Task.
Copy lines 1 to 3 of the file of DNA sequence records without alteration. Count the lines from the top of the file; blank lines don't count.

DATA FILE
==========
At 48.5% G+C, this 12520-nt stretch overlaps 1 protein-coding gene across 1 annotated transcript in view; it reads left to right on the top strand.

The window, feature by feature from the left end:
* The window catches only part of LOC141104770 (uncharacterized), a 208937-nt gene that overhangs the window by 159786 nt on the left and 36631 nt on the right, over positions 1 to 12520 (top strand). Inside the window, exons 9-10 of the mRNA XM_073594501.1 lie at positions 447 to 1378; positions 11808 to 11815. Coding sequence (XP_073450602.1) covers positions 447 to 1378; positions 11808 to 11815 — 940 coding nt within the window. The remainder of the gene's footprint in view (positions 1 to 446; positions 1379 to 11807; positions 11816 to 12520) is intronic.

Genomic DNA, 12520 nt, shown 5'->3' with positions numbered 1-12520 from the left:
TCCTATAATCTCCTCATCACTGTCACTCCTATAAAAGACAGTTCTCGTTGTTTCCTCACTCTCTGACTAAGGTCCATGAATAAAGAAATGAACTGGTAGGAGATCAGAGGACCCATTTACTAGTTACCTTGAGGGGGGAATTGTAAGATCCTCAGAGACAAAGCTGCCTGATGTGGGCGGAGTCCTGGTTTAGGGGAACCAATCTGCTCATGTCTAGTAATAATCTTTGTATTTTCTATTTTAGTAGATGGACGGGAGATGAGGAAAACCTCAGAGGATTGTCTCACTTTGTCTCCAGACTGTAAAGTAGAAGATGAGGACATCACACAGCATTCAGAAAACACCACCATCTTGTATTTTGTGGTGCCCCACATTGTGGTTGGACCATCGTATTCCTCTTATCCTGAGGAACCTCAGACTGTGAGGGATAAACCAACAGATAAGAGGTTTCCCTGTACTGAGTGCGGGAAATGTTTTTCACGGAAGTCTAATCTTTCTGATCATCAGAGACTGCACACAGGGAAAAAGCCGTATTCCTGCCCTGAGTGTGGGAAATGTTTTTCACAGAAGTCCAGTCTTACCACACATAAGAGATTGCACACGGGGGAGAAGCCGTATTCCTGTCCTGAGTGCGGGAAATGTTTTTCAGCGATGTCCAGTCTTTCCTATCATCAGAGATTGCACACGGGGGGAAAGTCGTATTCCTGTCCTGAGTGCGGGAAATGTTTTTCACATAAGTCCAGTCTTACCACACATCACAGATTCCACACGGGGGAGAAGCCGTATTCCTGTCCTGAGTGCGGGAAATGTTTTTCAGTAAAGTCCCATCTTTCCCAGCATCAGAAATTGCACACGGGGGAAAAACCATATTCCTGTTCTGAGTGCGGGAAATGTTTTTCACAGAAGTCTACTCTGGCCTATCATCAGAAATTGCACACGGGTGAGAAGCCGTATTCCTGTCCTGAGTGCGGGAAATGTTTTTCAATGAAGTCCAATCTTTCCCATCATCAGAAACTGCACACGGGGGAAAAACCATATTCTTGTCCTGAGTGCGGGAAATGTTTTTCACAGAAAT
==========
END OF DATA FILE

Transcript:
At 48.5% G+C, this 12520-nt stretch overlaps 1 protein-coding gene across 1 annotated transcript in view; it reads left to right on the top strand.

The window, feature by feature from the left end:
* The window catches only part of LOC141104770 (uncharacterized), a 208937-nt gene that overhangs the window by 159786 nt on the left and 36631 nt on the right, over positions 1 to 12520 (top strand). Inside the window, exons 9-10 of the mRNA XM_073594501.1 lie at positions 447 to 1378; positions 11808 to 11815. Coding sequence (XP_073450602.1) covers positions 447 to 1378; positions 11808 to 11815 — 940 coding nt within the window. The remainder of the gene's footprint in view (positions 1 to 446; positions 1379 to 11807; positions 11816 to 12520) is intronic.